The lack of skilled IT workers is hurting the deployment of emerging technology, according to a new survey from Gartner. In areas from cloud to cybersecurity, this crisis is expected to last for years to come.
Here are some more key findings from State of Software Development at Start-ups survey:
35% of the start-ups rely on referrals to hire suitable candidates for vacancies with them. 30% explore professional networks. Only 13% use recruitment agencies or head hunters. 10% have an in-house recruiter and 9% use online HR portals.
When a candidate is referred by an employee, there are more chances that he is suitable to the job and the company. After all, the employee knows both the candidate and the company. Also, getting referred candidates on-board is easier because the employee would have given a detailed look into what it is like working with the company.
Start-ups value experience more than anything else when hiring. 69% said that work experience is top priority for short-listing candidates for subsequent rounds of assessment. The second most important criterion for selection is cultural fit. 60% look for cultural fit while hiring. Employers consider test projects and side projects more important than B.Sc/M.Sc degrees or any other certifications.
Start-ups are small teams. Delivering results in such environment necessitates getting along with the team and supporting one another. When there are a handful of people, the company cannot afford office politics and dysfunctional team.
79% of start-ups surveyed said that they promise interesting and challenging tasks to attract talent. For 64% start-ups a strong team and corporate culture is the selling point. Flexible hours (39%) and remote work (28%) are the other strategies to lure talent.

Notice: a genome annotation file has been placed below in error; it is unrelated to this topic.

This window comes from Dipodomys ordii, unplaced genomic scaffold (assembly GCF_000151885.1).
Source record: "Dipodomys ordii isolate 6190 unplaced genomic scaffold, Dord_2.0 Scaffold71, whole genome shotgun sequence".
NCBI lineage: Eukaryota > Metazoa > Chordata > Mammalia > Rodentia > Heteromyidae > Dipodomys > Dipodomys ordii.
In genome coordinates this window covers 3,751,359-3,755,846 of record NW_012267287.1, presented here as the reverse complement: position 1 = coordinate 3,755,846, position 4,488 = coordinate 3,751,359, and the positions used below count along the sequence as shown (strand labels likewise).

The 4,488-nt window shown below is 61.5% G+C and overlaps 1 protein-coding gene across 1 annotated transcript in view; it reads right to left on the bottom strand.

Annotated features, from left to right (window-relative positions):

By explaining what their resume would look like after two years, start-up employers can attract and hire talent without having to pay them competitive salaries.
Again strong teams (58%) and challenging and engaging work (57%) are top factors to keep software developers motivated. 45% said that opportunity to work on an exciting product can motivate the developers. Autonomy (45%) is also an important motivating factor. Stock options and extra benefits ranked last in the list.
When it comes to measuring performance, 61% said that they consider ‘completion of task’ is the most important parameter. Surprisingly, 27% said they did not use any parameter. For 29% code readability is the parameter. Speed of developer (25%) and number of bugs (21%) are some more parameter used to measure the performance of software developers.
The first few years of a start-up are subject to frequent changes. In the backdrop of limited budgets and small teams, managing attrition and even absence is difficult. Ensuring that their code is easily readable and understandable to others is a basic expectation of employers from software developers. While 49% encourage the developers to leave comments within the code, 48% instruct them to use documentation. 39% rely on industry style guides and 20% reported that they don't have a specific strategy.